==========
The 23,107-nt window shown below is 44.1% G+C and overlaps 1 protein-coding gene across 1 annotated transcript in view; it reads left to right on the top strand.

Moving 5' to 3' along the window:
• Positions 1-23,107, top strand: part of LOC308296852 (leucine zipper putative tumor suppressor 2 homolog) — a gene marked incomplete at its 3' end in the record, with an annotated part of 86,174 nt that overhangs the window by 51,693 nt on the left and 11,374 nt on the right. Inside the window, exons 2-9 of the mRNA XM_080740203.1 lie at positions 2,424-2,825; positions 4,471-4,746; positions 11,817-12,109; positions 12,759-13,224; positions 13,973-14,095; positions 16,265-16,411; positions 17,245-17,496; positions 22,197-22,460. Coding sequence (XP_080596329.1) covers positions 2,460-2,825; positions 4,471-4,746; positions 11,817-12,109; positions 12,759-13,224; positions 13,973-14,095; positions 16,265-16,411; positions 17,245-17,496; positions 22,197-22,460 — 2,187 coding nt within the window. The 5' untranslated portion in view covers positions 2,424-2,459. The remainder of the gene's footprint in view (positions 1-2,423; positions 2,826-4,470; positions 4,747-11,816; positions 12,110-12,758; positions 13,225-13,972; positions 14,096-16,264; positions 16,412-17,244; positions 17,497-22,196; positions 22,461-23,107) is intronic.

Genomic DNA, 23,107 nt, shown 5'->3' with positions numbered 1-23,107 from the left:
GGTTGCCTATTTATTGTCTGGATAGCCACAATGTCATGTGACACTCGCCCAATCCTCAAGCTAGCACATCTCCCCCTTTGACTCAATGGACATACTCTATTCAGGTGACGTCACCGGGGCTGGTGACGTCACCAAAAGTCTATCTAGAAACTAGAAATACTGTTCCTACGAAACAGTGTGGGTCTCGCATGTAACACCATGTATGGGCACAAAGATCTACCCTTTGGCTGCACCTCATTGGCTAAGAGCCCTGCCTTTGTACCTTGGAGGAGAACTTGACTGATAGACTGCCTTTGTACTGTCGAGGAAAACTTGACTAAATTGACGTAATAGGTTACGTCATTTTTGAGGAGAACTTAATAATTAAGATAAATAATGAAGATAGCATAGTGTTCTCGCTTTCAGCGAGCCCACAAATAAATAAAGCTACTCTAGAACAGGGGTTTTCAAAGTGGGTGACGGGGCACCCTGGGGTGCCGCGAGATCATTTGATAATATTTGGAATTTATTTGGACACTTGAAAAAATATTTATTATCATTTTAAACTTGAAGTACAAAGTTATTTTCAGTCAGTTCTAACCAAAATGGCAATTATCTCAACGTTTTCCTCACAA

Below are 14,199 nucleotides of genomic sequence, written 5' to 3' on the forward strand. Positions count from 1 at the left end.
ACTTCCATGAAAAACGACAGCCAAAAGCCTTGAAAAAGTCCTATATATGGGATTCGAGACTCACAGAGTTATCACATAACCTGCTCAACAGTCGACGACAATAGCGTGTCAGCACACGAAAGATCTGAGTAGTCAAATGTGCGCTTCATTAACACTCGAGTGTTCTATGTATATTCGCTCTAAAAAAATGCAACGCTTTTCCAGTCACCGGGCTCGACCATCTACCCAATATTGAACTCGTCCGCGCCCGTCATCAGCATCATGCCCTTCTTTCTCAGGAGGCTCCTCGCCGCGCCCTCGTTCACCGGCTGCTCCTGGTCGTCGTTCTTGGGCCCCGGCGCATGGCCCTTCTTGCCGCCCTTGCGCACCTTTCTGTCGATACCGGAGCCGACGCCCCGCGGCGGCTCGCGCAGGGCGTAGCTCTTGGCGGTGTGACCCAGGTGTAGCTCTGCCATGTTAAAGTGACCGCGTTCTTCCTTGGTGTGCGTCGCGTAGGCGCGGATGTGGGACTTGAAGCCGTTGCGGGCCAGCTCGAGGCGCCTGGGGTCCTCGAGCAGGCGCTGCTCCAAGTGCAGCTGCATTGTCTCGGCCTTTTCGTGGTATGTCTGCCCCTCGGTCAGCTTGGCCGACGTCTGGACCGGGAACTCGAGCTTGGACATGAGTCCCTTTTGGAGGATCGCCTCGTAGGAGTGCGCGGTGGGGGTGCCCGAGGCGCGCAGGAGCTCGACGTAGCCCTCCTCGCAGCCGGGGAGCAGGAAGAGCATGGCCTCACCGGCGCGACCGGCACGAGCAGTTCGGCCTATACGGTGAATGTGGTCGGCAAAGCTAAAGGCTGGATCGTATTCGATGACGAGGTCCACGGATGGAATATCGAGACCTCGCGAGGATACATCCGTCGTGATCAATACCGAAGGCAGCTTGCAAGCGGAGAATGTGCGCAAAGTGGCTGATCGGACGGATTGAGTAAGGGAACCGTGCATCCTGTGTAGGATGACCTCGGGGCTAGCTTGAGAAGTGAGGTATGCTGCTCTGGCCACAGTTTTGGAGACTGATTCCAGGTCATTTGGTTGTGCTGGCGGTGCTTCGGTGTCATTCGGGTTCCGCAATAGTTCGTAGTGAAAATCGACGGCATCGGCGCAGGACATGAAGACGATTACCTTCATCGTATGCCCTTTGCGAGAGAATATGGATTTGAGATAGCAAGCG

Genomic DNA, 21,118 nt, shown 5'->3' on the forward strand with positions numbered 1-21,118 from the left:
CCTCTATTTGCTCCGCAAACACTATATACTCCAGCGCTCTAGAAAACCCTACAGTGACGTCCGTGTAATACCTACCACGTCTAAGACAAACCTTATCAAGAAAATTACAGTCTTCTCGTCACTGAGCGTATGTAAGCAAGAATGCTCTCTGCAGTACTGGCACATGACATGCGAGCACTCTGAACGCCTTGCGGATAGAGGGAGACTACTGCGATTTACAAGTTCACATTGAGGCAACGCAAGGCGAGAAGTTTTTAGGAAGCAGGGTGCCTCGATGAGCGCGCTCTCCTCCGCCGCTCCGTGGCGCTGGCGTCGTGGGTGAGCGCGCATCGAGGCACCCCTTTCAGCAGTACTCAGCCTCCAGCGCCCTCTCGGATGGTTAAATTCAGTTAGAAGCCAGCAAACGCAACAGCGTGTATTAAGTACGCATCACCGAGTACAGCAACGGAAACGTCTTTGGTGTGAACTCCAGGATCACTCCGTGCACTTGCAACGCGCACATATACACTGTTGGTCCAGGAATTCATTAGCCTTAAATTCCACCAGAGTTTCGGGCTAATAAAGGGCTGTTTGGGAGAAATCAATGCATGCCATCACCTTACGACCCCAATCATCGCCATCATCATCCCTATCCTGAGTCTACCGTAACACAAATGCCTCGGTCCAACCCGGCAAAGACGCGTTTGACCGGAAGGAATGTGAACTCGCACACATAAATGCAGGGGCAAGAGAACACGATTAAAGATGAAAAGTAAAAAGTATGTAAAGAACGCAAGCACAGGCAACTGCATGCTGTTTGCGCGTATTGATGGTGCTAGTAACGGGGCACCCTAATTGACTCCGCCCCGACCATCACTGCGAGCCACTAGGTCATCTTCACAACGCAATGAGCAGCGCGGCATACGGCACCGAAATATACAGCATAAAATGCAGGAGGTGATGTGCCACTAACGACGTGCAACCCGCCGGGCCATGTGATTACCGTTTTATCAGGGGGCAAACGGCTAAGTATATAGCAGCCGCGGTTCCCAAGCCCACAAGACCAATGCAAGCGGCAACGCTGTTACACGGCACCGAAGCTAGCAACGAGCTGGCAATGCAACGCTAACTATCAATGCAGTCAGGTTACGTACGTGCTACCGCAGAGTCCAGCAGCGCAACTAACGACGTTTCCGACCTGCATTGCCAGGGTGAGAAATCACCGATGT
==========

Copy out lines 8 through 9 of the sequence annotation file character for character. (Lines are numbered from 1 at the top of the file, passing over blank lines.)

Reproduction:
Genomic DNA, 21,118 nt, shown 5'->3' on the forward strand with positions numbered 1-21,118 from the left:
CCTCTATTTGCTCCGCAAACACTATATACTCCAGCGCTCTAGAAAACCCTACAGTGACGTCCGTGTAATACCTACCACGTCTAAGACAAACCTTATCAAGAAAATTACAGTCTTCTCGTCACTGAGCGTATGTAAGCAAGAATGCTCTCTGCAGTACTGGCACATGACATGCGAGCACTCTGAACGCCTTGCGGATAGAGGGAGACTACTGCGATTTACAAGTTCACATTGAGGCAACGCAAGGCGAGAAGTTTTTAGGAAGCAGGGTGCCTCGATGAGCGCGCTCTCCTCCGCCGCTCCGTGGCGCTGGCGTCGTGGGTGAGCGCGCATCGAGGCACCCCTTTCAGCAGTACTCAGCCTCCAGCGCCCTCTCGGATGGTTAAATTCAGTTAGAAGCCAGCAAACGCAACAGCGTGTATTAAGTACGCATCACCGAGTACAGCAACGGAAACGTCTTTGGTGTGAACTCCAGGATCACTCCGTGCACTTGCAACGCGCACATATACACTGTTGGTCCAGGAATTCATTAGCCTTAAATTCCACCAGAGTTTCGGGCTAATAAAGGGCTGTTTGGGAGAAATCAATGCATGCCATCACCTTACGACCCCAATCATCGCCATCATCATCCCTATCCTGAGTCTACCGTAACACAAATGCCTCGGTCCAACCCGGCAAAGACGCGTTTGACCGGAAGGAATGTGAACTCGCACACATAAATGCAGGGGCAAGAGAACACGATTAAAGATGAAAAGTAAAAAGTATGTAAAGAACGCAAGCACAGGCAACTGCATGCTGTTTGCGCGTATTGATGGTGCTAGTAACGGGGCACCCTAATTGACTCCGCCCCGACCATCACTGCGAGCCACTAGGTCATCTTCACAACGCAATGAGCAGCGCGGCATACGGCACCGAAATATACAGCATAAAATGCAGGAGGTGATGTGCCACTAACGACGTGCAACCCGCCGGGCCATGTGATTACCGTTTTATCAGGGGGCAAACGGCTAAGTATATAGCAGCCGCGGTTCCCAAGCCCACAAGACCAATGCAAGCGGCAACGCTGTTACACGGCACCGAAGCTAGCAACGAGCTGGCAATGCAACGCTAACTATCAATGCAGTCAGGTTACGTACGTGCTACCGCAGAGTCCAGCAGCGCAACTAACGACGTTTCCGACCTGCATTGCCAGGGTGAGAAATCACCGATGT